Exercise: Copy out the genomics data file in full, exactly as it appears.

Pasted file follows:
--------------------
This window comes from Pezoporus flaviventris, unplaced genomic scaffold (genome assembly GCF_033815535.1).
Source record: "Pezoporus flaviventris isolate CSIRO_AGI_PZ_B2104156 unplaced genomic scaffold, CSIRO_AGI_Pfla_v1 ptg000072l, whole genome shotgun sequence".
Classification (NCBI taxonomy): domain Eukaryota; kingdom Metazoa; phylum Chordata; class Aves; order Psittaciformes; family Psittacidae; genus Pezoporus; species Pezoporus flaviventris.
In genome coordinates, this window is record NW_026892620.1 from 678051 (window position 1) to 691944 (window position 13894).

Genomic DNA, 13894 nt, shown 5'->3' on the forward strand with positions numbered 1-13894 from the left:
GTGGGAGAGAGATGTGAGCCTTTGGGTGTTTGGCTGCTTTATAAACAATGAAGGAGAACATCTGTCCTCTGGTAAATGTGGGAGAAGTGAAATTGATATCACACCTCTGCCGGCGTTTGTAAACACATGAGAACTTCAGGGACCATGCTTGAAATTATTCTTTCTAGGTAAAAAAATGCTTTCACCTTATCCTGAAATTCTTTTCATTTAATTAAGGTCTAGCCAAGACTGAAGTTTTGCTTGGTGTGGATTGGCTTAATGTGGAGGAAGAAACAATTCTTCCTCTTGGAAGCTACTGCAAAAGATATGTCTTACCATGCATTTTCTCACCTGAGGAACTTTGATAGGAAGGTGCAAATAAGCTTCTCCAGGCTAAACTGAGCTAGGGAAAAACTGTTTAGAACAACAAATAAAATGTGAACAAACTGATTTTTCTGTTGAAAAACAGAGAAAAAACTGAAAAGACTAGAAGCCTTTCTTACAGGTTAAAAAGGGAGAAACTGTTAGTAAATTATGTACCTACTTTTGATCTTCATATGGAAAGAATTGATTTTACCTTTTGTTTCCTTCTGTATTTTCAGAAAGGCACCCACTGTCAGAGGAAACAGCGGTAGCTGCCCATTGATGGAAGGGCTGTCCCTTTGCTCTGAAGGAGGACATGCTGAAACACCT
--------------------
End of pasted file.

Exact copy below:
This window comes from Pezoporus flaviventris, unplaced genomic scaffold (genome assembly GCF_033815535.1).
Source record: "Pezoporus flaviventris isolate CSIRO_AGI_PZ_B2104156 unplaced genomic scaffold, CSIRO_AGI_Pfla_v1 ptg000072l, whole genome shotgun sequence".
Classification (NCBI taxonomy): domain Eukaryota; kingdom Metazoa; phylum Chordata; class Aves; order Psittaciformes; family Psittacidae; genus Pezoporus; species Pezoporus flaviventris.
In genome coordinates, this window is record NW_026892620.1 from 678051 (window position 1) to 691944 (window position 13894).

Genomic DNA, 13894 nt, shown 5'->3' on the forward strand with positions numbered 1-13894 from the left:
GTGGGAGAGAGATGTGAGCCTTTGGGTGTTTGGCTGCTTTATAAACAATGAAGGAGAACATCTGTCCTCTGGTAAATGTGGGAGAAGTGAAATTGATATCACACCTCTGCCGGCGTTTGTAAACACATGAGAACTTCAGGGACCATGCTTGAAATTATTCTTTCTAGGTAAAAAAATGCTTTCACCTTATCCTGAAATTCTTTTCATTTAATTAAGGTCTAGCCAAGACTGAAGTTTTGCTTGGTGTGGATTGGCTTAATGTGGAGGAAGAAACAATTCTTCCTCTTGGAAGCTACTGCAAAAGATATGTCTTACCATGCATTTTCTCACCTGAGGAACTTTGATAGGAAGGTGCAAATAAGCTTCTCCAGGCTAAACTGAGCTAGGGAAAAACTGTTTAGAACAACAAATAAAATGTGAACAAACTGATTTTTCTGTTGAAAAACAGAGAAAAAACTGAAAAGACTAGAAGCCTTTCTTACAGGTTAAAAAGGGAGAAACTGTTAGTAAATTATGTACCTACTTTTGATCTTCATATGGAAAGAATTGATTTTACCTTTTGTTTCCTTCTGTATTTTCAGAAAGGCACCCACTGTCAGAGGAAACAGCGGTAGCTGCCCATTGATGGAAGGGCTGTCCCTTTGCTCTGAAGGAGGACATGCTGAAACACCT